A luxury rental tower is slated for the Williamsburg waterfront in Brooklyn.
In the past years, scaffolding and stop-work orders have been as common a sight on the streets of Williamsburg as popular new restaurants and bearded hipsters.
Jeffrey E. Levine, chairman of Levine Builders, has been recognized as Builder of the Year by the Metropolitan Council on Jewish Poverty (Met Council).
It’s 8 p.m. on a late June Friday in New Yorkʼs vibrant Chelsea neighborhood. Electro-pop quartet Emily Warren & The Betters finish off their sound check and take the stage, cool and calm.
Who needs a Hamptons share this summer when itʼs clear the city is the place to be?
Douglaston Development chairman Jeffrey Levine joined Mayor Michael R. Bloomberg, Council Speaker Christine C. Quinn and other officials at the launch of the new East River Ferry Service
To all those skeptics who thought Kent Avenue – the long industrial stretch along the Brooklyn waterfront that starts in Greenpoint and makes its way through Williamsburg ad into Bed-Stuy — would never thrive, we invite you to take a ride along the avenueʼs famed bike lane.
Developers pick up pieces, revive luxury condos as rentals in new wave of activity.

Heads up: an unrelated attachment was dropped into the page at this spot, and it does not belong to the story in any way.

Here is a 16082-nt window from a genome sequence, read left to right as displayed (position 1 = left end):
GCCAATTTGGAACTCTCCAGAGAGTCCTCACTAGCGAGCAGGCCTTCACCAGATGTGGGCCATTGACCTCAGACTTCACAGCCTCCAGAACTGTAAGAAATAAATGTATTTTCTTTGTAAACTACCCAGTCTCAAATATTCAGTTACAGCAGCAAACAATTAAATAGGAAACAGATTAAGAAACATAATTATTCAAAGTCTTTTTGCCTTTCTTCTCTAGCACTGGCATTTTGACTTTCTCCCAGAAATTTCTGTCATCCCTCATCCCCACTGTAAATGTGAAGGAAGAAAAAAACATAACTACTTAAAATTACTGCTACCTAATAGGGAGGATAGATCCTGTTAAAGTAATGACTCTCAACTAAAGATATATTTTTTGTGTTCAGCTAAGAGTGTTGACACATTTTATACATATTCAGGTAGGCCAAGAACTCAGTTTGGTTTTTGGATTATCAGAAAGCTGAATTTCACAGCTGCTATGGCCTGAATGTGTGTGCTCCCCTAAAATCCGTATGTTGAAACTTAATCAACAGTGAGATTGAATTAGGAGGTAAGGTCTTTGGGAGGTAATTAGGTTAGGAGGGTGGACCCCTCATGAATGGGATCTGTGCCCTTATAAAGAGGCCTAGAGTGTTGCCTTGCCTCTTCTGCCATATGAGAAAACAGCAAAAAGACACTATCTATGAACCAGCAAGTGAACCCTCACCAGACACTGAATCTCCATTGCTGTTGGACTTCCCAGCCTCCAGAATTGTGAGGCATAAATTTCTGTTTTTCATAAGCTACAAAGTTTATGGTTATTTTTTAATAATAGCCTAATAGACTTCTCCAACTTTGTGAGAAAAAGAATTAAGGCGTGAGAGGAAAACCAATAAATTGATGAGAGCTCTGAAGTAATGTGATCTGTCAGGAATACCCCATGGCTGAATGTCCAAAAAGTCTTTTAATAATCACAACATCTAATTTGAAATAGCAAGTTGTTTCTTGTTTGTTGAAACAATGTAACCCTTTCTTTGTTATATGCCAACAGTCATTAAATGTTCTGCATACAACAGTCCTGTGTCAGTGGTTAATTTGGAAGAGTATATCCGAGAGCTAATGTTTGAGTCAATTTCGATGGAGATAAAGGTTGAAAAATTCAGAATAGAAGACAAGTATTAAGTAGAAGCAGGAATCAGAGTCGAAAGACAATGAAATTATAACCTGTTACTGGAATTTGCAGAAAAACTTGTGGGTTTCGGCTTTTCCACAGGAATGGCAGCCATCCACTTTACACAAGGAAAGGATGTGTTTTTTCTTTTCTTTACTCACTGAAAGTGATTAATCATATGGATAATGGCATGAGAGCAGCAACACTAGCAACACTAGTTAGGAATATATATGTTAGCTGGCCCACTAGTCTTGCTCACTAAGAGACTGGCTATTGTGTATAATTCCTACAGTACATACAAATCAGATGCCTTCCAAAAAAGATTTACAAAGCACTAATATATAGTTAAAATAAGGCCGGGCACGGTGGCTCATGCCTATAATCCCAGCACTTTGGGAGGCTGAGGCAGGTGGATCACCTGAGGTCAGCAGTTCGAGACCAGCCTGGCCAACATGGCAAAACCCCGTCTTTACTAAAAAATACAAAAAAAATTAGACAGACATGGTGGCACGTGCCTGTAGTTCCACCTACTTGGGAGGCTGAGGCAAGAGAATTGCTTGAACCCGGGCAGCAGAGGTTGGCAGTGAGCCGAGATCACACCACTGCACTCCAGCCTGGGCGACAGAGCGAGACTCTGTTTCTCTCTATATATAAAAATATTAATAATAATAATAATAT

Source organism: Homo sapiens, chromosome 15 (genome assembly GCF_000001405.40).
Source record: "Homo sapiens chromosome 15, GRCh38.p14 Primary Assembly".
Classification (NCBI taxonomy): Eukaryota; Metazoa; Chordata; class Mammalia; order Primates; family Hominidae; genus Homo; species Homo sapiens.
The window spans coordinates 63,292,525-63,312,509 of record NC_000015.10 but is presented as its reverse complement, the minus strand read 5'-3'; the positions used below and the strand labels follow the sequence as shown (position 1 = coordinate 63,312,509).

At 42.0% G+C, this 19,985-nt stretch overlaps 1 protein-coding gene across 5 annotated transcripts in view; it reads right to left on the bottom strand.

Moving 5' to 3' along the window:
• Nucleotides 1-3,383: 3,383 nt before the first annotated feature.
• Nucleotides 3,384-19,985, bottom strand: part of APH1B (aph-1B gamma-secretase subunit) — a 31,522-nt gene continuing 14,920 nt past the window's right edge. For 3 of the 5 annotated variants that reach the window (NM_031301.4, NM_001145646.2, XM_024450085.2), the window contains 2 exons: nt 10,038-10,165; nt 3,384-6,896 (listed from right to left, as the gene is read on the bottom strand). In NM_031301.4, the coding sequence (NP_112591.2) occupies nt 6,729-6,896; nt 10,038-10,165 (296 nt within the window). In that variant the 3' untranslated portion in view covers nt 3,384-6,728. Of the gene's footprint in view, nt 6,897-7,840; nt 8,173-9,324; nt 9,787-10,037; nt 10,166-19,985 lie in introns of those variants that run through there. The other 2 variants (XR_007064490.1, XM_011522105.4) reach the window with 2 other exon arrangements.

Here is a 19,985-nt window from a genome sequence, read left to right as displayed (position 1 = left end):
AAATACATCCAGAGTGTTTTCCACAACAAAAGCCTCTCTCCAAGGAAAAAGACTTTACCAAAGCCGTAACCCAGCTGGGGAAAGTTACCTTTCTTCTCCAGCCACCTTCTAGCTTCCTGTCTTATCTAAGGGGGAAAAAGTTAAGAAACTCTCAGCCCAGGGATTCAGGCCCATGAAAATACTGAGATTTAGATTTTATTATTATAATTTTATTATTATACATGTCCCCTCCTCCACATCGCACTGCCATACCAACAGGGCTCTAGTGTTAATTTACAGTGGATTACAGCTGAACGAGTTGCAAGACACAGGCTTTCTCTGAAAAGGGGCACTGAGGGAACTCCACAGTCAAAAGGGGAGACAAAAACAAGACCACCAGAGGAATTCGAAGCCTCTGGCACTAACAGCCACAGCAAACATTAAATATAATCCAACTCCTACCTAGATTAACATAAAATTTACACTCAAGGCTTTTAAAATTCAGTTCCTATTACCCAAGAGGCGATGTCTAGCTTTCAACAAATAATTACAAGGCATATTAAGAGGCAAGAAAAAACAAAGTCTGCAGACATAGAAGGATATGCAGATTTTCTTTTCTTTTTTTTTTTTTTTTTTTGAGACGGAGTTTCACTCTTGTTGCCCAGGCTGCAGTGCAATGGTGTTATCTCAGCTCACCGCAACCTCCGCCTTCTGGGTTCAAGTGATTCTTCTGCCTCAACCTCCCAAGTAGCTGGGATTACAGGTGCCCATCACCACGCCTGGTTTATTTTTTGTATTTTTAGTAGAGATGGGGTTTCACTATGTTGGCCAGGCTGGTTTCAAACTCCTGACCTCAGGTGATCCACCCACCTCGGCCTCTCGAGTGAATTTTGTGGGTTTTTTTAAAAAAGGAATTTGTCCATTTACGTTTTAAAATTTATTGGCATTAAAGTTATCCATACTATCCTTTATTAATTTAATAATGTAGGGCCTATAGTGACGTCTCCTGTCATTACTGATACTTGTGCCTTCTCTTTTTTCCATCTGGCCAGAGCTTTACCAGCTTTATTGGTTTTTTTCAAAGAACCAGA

The city’s new luxury rental towers are home to well-heeled young people who donʼt see the wisdom of owning and older people who have been there, done that.
A Brooklyn neighborhood that is a magnet for cool 20-something is making room for the stroller set.
Located in Brooklynʼs northern Williamsburg neighborhood, The Edge is a waterfront development that, by its completion, will offer a projected 1,075 luxury condominium residences with more than 60,000 square feet of retail space and below-grade parking for 700 cars.
AS the global economy recovers from financial crisis, we ask what the future holds for the spa living sector in the US – where the trend began and where itʼs suffered some of the greatest losses – and touch upon whatʼs happening elsewhere in the world.
A ʻgrown upʼ rental for cityʼs bright young sparks
The crowd was about 50 strong, dressed somewhere between postwork casual and preclub glam, when Nicole Atkins plugged in her guitar on Friday evening and began to play
The name “Ohm” may conjure ideas of meditative tranquility for some.